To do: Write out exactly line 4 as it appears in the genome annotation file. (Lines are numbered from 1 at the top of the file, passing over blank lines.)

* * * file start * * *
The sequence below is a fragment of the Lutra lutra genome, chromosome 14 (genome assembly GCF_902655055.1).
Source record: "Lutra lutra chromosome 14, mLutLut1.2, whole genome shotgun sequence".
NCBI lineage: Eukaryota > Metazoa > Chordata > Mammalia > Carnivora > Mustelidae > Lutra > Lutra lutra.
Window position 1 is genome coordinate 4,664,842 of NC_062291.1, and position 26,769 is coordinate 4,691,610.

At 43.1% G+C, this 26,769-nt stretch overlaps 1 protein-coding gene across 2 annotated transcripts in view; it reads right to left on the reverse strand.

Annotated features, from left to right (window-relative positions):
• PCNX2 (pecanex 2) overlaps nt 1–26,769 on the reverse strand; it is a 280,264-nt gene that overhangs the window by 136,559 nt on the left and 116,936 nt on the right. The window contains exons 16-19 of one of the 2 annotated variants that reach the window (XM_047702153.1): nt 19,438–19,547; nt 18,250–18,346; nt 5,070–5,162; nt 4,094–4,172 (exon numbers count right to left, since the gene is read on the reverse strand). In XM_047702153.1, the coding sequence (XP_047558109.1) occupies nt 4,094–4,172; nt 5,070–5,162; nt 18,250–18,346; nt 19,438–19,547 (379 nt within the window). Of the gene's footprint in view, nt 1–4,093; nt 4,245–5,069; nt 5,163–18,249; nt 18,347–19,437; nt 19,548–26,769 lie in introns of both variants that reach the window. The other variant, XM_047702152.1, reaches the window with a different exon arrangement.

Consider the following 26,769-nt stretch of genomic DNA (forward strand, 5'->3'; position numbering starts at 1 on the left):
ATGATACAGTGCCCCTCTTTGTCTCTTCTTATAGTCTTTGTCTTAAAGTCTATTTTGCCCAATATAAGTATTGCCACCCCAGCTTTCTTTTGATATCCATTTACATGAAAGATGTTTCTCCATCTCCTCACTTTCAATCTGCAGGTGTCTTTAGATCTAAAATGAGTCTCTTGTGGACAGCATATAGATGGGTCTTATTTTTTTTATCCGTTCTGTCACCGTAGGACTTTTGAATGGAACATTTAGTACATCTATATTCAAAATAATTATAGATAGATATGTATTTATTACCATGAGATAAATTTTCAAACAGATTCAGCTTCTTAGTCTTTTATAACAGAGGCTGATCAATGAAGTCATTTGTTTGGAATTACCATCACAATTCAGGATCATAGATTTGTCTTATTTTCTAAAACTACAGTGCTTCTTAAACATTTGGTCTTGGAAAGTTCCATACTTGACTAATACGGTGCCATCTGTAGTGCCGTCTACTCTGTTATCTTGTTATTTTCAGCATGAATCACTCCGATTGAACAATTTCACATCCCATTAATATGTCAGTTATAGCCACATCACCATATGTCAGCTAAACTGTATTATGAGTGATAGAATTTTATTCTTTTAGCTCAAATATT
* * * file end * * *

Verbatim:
Window position 1 is genome coordinate 4,664,842 of NC_062291.1, and position 26,769 is coordinate 4,691,610.